How Faith47 Translates Her Public Art for the Gallery
By Mike Steyels
There’s always a battle within an artist when it comes to bringing street art or graffiti into the confines of a gallery. The ideas that make art work in a public space don’t always translate well when brought indoors. Usually, the problem is one of tone, learning to use an ‘indoor voice.’ In the street, most artists clamber for attention, struggling to be heard above the din of noise created by hundreds or thousands of people crammed into one area together, all going about their own business. But when you’ve got the room to yourself, there’s no need to yell.
Faith47 has never tried to dominate a space though. The power of her public work is actually created by absorbing itself into its surroundings. She adopts the texture and colors of the surface being painted on and uses its shapes to find a composition. Rather than erasing what’s already there, she accentuates it. The paintings take into consideration the area and work within that context, which is frequently reflected in the content of her work, like portraits of Durban street vendors or images of abandoned cars.
So the question is different for her when it comes to a gallery show. How does she continue along that path, now that she’s speaking to a more selective public who have come to see her create something from scratch? The answer can be found at her show at the Jonathan Levine Gallery in New York, which opened this week, where she managed to combine the many and separate human stories from her prolific travels into one collective whole.
Called Aqua Regalia, the purpose of the show is to make the everyday sacred, and its centerpiece is a shrine dedicated to objects she’s gathered along her world-wide way. An assemblage of truly random bits and pieces, it does accomplish this. Under a shed roof addition with candles and incense lit at its base, a mix-and-match of shelves host things like pill bottles, little boxes, gold flakes, and lanterns. Pasted and nailed to the wall are sketches, old signs, and maps. Various types of paper currency in small amounts are strung across the top like festive decorations. Leaves kept pressed in books even make the cut. In the middle of it all is one of her canvases, adding a touch of regalness to the whole scene.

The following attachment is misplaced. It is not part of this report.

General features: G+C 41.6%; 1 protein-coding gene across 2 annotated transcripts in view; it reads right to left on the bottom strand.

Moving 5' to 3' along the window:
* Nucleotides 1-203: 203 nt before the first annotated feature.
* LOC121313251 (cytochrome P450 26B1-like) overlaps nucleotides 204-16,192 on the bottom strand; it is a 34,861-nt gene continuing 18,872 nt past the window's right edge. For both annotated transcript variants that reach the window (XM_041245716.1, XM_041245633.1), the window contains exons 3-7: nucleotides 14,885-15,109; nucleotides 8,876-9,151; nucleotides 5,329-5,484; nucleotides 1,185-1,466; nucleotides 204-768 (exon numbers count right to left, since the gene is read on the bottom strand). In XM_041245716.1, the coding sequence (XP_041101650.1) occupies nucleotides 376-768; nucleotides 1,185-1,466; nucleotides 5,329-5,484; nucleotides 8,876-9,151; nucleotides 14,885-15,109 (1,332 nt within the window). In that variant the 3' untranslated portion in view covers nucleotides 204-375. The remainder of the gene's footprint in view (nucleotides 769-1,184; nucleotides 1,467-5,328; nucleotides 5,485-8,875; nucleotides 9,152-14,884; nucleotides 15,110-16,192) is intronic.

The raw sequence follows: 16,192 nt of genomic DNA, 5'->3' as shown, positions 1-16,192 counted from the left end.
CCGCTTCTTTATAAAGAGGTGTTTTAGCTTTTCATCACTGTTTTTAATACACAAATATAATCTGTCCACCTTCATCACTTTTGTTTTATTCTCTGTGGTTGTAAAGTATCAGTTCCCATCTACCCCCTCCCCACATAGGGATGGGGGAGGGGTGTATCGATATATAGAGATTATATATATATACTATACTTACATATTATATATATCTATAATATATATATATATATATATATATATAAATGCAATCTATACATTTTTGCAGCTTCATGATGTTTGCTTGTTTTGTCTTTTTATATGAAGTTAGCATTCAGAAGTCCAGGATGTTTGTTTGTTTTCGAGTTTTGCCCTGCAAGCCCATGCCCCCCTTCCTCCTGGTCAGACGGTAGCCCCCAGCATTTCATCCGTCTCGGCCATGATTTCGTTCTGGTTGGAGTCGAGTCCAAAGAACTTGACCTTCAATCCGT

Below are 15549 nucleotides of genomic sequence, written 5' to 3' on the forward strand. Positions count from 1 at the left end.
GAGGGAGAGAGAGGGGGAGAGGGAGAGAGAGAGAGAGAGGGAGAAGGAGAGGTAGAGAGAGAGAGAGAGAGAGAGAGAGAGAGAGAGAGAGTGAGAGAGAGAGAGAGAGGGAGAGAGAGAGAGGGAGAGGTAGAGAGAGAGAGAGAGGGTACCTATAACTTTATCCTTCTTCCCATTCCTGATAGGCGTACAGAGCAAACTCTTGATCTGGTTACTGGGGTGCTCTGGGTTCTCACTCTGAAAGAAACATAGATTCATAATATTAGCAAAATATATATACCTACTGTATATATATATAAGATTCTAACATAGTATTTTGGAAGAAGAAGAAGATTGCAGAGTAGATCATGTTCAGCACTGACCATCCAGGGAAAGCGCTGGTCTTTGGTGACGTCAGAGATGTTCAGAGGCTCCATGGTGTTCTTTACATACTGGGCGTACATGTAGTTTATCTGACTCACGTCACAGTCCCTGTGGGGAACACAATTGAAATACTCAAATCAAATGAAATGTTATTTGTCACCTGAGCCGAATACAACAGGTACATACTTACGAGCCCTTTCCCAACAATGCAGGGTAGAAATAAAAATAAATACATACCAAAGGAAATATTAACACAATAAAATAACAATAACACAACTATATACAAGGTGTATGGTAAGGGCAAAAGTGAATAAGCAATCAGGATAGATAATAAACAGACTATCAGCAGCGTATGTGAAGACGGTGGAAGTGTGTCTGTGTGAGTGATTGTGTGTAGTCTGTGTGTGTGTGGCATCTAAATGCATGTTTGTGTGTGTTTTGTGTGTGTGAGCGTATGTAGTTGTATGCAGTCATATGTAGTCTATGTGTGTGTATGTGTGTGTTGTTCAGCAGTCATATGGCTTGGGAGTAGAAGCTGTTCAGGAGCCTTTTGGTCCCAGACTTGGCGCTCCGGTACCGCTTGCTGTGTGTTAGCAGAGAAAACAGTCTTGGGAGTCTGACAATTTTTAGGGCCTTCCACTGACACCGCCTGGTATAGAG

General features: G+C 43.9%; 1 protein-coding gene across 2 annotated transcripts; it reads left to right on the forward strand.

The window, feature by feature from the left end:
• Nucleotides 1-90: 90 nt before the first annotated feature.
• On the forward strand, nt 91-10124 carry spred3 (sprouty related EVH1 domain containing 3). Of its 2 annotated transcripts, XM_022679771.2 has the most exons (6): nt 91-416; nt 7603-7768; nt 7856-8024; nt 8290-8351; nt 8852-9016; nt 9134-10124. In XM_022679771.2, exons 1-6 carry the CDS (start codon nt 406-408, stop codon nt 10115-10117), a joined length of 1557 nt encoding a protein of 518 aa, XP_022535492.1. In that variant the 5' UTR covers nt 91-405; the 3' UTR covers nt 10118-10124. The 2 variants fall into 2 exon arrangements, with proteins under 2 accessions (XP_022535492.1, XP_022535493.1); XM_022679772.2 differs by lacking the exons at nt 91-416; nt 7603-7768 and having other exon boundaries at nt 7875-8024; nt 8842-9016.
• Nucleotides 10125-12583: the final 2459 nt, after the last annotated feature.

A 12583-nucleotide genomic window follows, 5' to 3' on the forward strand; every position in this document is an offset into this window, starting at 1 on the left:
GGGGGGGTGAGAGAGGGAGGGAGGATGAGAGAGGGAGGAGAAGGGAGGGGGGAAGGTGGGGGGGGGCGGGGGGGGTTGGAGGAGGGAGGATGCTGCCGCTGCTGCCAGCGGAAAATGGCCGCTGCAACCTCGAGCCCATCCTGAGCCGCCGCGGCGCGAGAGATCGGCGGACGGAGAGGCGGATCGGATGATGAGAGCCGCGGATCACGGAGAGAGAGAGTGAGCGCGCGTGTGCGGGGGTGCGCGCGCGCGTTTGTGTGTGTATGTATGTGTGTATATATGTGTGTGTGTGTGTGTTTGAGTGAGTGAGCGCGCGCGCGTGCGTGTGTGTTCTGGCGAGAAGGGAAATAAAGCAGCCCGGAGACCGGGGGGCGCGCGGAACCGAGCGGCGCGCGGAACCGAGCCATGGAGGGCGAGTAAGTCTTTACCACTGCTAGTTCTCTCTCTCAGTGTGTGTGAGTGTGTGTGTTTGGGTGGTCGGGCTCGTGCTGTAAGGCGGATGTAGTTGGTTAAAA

All the objects are all individual little items, odd pieces of ephemera, but Faith arranges them all together in a way that captures her aesthetic. The familiar rough textures and angular lines with golden bits and splashes run all throughout it. While the items on display may only be discarded, leftover objects that even the individuals they once belonged to may have deemed worthless, together they tell an engaging story full of mystery, loss, and history.
Opposed to organized religion in her personal beliefs, the South African artist reimagines religious imagery in a way that worships mankind and nature. The Santeria-style candles and ritual use of incense, the saint-like figures, and influence of sacred geometry are all used for secular purposes, drawing our spiritual gaze down towards earthly things.
She uses found objects for the texture behind paintings and drawings shown as well, recreating the feeling of her murals. There’s heavily worn, compressed wood panels, old manilla files, and pamphlets that all tell something of a tale in themselves. Blank surfaces are used as well, and she creates textures of her own that resemble the lived-in and worn-down walls she so much admires. Faith uses techniques like layering transparent paint to give the appearance of stains, cracking gold leaf stripes that may as well have battled the elements bravely, drips appearing as grooves across canvases, the edges of stencil oversprayings, and blotches that mirror darkened gum stuck to a side walk. She also frames collages with as diverse an input as a well-papered wall on a busy strip, full of sketches, lottery tickets, notes, and posters from all over the globe.
As interesting as her paintings and pieces are, they feel like small scale replicas, like gift-shop versions of her larger murals. There’s value in that, the ability for your average person (who can afford it) to hang their own piece of hers at home or their place of work. But it’s obvious she’s more passionate about the street having ownership over her work.
The truest distillation of all the urban environments she’s experienced and interacted with is found with the shrine centerpiece. As an artist that has traveled to many more places than the majority of people, combined with her guerrilla experiences as a street artist exploring spots overlooked by even those living nearby, she’s seen so much. Those stories deserve to travel too. And Faith47 offers us a glimpse of them, presented in a way that captures her personal style.